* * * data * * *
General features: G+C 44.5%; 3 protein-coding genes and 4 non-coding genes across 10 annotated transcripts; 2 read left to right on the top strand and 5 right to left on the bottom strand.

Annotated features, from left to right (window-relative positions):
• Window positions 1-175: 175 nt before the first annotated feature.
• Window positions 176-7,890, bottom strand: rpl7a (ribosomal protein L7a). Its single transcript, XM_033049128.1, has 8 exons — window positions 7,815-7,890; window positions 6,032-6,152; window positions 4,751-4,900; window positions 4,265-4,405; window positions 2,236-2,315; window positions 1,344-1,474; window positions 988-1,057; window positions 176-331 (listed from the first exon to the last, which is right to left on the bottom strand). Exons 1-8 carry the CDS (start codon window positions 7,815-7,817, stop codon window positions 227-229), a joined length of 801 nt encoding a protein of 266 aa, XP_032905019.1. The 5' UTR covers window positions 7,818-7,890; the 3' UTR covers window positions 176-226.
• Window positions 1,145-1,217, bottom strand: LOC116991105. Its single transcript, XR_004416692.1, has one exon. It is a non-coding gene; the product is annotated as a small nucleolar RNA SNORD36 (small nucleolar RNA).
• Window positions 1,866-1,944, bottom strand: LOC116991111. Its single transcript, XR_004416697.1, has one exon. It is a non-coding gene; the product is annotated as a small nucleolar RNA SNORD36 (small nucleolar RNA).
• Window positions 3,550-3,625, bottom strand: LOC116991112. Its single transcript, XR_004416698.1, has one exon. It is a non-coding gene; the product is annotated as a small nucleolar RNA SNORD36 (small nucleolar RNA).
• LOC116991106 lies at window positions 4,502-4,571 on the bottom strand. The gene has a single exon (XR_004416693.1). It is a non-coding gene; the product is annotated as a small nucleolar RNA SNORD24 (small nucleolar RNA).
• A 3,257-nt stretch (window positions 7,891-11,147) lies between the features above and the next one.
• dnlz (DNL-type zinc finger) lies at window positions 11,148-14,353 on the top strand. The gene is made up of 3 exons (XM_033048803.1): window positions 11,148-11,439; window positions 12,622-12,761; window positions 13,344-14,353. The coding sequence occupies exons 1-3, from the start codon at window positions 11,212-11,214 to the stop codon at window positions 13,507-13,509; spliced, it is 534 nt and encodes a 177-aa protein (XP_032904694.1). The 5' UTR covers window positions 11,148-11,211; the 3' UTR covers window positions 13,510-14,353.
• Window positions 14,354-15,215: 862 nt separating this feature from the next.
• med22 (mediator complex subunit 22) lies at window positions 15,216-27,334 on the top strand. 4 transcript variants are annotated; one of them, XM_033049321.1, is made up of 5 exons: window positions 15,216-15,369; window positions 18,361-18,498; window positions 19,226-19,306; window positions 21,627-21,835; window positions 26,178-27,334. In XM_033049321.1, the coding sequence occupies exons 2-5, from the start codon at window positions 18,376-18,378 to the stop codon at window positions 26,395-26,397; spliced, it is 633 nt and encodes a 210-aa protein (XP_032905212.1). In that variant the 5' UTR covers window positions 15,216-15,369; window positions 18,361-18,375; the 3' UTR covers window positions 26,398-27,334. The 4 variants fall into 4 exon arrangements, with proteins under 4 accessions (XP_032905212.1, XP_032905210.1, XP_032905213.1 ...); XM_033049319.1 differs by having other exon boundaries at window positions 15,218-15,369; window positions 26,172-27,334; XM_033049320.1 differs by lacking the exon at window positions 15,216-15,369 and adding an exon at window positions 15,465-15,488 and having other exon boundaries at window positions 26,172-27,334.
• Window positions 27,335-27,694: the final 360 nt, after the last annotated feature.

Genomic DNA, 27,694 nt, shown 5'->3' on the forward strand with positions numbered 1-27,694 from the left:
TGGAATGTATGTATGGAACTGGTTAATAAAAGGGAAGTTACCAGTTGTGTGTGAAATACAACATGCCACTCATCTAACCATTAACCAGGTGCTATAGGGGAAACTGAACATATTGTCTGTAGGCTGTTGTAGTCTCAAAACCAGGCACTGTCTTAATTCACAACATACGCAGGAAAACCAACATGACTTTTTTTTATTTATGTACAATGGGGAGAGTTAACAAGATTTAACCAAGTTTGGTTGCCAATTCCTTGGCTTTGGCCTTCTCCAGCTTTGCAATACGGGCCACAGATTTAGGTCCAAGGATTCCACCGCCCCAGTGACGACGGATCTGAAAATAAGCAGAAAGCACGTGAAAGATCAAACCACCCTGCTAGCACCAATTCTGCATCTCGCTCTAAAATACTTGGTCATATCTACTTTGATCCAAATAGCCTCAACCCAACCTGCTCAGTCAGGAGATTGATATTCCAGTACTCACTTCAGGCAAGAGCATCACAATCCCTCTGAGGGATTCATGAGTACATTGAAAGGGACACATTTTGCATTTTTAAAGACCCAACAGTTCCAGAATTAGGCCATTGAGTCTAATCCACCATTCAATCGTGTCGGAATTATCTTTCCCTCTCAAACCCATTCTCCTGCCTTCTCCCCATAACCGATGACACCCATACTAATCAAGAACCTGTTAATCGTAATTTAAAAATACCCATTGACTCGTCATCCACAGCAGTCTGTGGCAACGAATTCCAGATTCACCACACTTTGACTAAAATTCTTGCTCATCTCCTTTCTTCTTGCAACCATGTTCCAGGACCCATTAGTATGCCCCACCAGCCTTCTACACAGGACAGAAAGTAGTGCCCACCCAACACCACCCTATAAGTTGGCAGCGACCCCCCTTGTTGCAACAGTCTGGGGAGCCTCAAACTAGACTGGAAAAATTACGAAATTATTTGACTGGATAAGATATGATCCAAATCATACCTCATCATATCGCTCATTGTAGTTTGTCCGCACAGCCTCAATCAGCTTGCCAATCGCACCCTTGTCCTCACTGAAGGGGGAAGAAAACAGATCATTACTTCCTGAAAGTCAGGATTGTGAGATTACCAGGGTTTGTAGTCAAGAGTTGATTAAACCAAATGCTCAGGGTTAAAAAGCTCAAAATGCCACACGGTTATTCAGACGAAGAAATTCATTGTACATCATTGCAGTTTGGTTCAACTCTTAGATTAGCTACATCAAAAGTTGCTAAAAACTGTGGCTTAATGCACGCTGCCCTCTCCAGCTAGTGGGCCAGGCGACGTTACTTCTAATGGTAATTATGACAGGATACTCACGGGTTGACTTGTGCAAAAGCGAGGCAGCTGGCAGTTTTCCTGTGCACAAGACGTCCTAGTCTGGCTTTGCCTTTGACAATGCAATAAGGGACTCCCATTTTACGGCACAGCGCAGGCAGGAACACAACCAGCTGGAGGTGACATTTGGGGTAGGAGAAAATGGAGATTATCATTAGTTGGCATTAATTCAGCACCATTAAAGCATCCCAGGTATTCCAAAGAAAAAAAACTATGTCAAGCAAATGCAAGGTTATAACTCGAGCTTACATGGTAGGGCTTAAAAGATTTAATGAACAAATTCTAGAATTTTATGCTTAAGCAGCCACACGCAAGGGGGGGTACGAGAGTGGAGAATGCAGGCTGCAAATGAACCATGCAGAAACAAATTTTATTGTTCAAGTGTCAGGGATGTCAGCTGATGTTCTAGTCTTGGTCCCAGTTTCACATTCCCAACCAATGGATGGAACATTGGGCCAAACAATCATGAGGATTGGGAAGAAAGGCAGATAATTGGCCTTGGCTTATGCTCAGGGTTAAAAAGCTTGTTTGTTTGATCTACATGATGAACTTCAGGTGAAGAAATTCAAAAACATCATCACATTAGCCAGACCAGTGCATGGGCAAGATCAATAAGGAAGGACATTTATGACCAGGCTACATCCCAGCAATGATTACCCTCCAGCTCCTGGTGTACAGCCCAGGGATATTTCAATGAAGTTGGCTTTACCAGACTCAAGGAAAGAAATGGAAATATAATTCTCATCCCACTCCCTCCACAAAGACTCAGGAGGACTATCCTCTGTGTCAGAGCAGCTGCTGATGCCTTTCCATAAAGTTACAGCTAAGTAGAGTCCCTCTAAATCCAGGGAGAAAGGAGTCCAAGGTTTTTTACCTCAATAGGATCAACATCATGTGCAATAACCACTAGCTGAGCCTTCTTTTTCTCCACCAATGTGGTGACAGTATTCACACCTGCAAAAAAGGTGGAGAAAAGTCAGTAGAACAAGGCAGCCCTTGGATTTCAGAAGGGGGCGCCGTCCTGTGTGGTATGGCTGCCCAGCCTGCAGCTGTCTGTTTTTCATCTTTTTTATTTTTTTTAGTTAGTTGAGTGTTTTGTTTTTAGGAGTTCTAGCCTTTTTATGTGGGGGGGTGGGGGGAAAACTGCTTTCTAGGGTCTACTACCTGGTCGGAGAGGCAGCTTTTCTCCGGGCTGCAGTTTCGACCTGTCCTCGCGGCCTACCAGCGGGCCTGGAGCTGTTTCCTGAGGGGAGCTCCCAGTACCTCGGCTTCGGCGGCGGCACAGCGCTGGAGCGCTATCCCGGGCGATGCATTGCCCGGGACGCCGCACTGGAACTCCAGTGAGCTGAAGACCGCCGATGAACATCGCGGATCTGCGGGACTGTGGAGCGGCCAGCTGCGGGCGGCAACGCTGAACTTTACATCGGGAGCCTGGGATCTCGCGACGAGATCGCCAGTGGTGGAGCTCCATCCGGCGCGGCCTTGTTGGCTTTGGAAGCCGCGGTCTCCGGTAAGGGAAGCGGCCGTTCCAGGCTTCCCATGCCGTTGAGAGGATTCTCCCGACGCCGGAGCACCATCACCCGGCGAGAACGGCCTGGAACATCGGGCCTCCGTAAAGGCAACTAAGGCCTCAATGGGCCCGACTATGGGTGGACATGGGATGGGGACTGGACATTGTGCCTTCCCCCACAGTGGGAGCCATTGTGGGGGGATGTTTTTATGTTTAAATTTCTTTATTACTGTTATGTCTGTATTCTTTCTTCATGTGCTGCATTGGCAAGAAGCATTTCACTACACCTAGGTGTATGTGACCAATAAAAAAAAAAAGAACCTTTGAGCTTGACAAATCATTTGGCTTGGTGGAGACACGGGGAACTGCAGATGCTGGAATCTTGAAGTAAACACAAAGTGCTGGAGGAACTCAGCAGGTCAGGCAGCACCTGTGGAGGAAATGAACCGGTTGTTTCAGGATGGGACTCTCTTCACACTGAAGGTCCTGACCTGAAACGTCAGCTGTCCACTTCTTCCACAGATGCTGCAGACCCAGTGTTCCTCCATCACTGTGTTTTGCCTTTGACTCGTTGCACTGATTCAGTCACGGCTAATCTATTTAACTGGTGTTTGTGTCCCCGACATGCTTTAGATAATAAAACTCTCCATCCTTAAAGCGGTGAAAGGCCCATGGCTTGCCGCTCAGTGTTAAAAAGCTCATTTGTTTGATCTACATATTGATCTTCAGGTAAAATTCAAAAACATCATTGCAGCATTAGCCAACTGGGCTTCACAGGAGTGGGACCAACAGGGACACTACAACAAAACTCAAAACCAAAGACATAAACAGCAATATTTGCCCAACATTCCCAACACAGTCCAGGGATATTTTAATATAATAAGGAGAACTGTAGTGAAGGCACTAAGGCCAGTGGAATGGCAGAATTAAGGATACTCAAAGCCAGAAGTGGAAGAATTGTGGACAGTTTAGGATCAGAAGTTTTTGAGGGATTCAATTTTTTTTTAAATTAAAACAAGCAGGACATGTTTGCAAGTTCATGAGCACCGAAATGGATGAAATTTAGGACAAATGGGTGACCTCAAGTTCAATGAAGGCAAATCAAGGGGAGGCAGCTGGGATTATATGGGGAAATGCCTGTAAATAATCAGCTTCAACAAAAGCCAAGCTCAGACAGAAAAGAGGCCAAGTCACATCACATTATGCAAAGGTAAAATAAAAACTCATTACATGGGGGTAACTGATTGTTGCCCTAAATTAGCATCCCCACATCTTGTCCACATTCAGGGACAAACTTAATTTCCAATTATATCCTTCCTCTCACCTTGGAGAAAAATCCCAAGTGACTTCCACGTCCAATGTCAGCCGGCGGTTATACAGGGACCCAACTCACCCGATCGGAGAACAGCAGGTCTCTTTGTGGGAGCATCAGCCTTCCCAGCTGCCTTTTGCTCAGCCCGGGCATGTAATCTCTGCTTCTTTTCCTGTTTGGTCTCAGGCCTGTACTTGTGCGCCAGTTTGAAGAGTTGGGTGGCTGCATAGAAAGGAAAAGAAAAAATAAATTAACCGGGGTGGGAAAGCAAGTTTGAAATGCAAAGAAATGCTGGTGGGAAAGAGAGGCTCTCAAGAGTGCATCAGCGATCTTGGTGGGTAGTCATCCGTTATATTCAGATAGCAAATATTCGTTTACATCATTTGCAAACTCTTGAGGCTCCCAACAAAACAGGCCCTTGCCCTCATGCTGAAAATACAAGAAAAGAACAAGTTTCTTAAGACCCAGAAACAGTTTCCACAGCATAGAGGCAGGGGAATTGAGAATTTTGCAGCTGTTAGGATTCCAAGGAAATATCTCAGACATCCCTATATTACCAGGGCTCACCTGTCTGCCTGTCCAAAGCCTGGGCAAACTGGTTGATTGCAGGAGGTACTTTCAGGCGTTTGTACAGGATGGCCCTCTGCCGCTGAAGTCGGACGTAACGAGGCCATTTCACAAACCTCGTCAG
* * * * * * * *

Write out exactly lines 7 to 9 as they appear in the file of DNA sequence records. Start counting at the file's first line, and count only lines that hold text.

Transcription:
• Window positions 3,550-3,625, bottom strand: LOC116991112. Its single transcript, XR_004416698.1, has one exon. It is a non-coding gene; the product is annotated as a small nucleolar RNA SNORD36 (small nucleolar RNA).
• LOC116991106 lies at window positions 4,502-4,571 on the bottom strand. The gene has a single exon (XR_004416693.1). It is a non-coding gene; the product is annotated as a small nucleolar RNA SNORD24 (small nucleolar RNA).
• A 3,257-nt stretch (window positions 7,891-11,147) lies between the features above and the next one.